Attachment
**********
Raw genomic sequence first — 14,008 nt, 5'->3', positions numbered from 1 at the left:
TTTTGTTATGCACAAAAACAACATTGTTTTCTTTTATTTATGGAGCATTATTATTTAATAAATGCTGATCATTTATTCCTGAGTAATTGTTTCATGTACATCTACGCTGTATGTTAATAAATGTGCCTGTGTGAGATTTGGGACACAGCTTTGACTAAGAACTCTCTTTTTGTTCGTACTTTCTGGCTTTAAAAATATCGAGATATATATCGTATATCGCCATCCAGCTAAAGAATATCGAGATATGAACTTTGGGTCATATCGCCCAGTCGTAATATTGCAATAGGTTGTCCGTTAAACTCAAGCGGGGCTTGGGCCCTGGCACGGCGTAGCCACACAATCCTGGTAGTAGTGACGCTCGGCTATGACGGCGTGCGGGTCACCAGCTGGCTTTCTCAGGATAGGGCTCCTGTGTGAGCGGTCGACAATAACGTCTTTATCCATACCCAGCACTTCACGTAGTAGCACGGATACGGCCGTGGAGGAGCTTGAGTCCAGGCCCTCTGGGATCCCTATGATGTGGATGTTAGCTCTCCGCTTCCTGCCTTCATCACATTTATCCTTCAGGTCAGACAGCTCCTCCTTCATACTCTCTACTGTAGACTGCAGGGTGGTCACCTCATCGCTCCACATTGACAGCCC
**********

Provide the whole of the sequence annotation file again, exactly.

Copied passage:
Raw genomic sequence first — 14,008 nt, 5'->3', positions numbered from 1 at the left:
TTTTGTTATGCACAAAAACAACATTGTTTTCTTTTATTTATGGAGCATTATTATTTAATAAATGCTGATCATTTATTCCTGAGTAATTGTTTCATGTACATCTACGCTGTATGTTAATAAATGTGCCTGTGTGAGATTTGGGACACAGCTTTGACTAAGAACTCTCTTTTTGTTCGTACTTTCTGGCTTTAAAAATATCGAGATATATATCGTATATCGCCATCCAGCTAAAGAATATCGAGATATGAACTTTGGGTCATATCGCCCAGTCGTAATATTGCAATAGGTTGTCCGTTAAACTCAAGCGGGGCTTGGGCCCTGGCACGGCGTAGCCACACAATCCTGGTAGTAGTGACGCTCGGCTATGACGGCGTGCGGGTCACCAGCTGGCTTTCTCAGGATAGGGCTCCTGTGTGAGCGGTCGACAATAACGTCTTTATCCATACCCAGCACTTCACGTAGTAGCACGGATACGGCCGTGGAGGAGCTTGAGTCCAGGCCCTCTGGGATCCCTATGATGTGGATGTTAGCTCTCCGCTTCCTGCCTTCATCACATTTATCCTTCAGGTCAGACAGCTCCTCCTTCATACTCTCTACTGTAGACTGCAGGGTGGTCACCTCATCGCTCCACATTGACAGCCC